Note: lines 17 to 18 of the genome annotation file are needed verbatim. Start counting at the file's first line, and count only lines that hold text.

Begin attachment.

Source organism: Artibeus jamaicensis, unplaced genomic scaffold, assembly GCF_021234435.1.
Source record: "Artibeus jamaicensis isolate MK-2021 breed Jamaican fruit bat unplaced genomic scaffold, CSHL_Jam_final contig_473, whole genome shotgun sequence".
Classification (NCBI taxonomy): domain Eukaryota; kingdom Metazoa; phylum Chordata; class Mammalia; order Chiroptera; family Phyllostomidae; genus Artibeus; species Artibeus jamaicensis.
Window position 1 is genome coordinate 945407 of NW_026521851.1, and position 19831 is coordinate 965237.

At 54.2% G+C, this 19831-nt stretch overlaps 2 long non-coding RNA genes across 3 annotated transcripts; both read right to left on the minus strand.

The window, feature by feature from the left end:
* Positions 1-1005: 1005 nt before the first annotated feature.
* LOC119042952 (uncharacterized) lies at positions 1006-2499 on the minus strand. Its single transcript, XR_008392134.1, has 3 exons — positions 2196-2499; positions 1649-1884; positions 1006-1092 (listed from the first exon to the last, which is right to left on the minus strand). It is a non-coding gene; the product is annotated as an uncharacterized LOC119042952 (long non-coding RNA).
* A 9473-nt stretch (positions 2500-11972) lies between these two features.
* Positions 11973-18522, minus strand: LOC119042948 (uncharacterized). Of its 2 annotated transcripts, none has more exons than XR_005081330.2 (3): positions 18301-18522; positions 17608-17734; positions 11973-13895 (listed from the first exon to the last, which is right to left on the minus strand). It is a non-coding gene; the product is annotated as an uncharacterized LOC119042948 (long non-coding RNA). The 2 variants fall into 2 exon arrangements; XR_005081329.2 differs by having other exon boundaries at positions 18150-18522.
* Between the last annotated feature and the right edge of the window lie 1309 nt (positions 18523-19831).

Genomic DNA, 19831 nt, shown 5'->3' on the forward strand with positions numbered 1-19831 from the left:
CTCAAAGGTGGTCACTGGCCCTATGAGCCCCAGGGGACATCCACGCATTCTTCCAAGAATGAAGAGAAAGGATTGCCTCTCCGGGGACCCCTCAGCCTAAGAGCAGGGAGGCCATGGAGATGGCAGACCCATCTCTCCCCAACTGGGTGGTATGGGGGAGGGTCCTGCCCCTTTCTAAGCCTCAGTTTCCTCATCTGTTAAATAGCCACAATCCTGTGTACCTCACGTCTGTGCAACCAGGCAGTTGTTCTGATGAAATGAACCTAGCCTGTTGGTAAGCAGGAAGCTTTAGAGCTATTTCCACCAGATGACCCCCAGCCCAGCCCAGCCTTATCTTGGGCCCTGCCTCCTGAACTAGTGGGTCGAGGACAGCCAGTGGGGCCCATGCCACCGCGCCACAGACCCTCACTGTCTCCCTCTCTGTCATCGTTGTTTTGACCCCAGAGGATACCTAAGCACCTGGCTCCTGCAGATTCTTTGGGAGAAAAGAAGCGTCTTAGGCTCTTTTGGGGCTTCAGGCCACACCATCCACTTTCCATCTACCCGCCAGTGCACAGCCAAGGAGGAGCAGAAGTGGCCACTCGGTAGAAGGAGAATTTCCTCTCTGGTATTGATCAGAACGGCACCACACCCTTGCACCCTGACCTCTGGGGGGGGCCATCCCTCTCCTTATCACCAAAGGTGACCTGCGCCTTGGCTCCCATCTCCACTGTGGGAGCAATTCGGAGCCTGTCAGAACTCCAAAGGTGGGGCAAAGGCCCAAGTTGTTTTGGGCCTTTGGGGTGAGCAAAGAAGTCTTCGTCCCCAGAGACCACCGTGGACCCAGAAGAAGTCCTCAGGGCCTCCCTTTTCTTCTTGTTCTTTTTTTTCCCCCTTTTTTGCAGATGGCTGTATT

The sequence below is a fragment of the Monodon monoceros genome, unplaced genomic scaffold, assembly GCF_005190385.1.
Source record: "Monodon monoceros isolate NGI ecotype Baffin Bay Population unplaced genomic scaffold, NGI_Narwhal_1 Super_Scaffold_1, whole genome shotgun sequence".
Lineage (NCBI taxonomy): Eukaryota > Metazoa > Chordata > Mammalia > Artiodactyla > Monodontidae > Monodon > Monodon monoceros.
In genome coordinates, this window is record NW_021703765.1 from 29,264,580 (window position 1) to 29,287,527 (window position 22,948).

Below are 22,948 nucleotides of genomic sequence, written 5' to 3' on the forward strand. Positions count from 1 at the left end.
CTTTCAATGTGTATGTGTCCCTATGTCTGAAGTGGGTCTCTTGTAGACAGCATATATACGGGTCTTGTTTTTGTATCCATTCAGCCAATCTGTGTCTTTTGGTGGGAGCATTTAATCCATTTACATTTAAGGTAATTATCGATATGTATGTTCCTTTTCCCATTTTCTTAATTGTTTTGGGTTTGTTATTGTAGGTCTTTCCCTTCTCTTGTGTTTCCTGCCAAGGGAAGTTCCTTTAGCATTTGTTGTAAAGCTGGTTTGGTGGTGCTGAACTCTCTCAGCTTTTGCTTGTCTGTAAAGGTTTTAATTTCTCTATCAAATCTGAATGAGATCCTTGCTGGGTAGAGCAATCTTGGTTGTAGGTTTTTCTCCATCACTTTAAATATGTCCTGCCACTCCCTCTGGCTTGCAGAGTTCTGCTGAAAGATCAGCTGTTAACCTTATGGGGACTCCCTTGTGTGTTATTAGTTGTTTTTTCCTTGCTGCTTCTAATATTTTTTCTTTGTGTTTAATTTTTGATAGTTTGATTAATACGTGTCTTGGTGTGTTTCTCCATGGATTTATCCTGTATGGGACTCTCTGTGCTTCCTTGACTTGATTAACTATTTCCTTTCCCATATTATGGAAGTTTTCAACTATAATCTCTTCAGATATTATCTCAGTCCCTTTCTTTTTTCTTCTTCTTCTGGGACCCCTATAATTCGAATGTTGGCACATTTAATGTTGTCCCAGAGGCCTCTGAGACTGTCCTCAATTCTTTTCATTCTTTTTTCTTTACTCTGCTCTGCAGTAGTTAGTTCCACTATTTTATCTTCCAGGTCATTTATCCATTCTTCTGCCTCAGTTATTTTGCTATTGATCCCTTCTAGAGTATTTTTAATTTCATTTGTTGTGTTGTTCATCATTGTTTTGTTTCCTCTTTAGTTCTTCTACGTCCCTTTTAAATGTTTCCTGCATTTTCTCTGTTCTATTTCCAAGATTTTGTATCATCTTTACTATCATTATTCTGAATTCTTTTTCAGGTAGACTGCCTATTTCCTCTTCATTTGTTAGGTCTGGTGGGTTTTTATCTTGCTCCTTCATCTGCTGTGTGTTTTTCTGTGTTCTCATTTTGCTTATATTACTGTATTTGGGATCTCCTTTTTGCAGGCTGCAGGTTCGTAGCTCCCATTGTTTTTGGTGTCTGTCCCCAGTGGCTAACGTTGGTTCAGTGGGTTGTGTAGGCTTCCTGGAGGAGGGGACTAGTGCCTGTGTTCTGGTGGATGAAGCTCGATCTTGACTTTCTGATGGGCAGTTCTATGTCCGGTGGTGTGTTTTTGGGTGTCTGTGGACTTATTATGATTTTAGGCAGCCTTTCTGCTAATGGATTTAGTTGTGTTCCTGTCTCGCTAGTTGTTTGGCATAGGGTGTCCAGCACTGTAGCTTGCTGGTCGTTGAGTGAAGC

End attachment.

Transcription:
In genome coordinates, this window is record NW_021703765.1 from 29,264,580 (window position 1) to 29,287,527 (window position 22,948).

Below are 22,948 nucleotides of genomic sequence, written 5' to 3' on the forward strand. Positions count from 1 at the left end.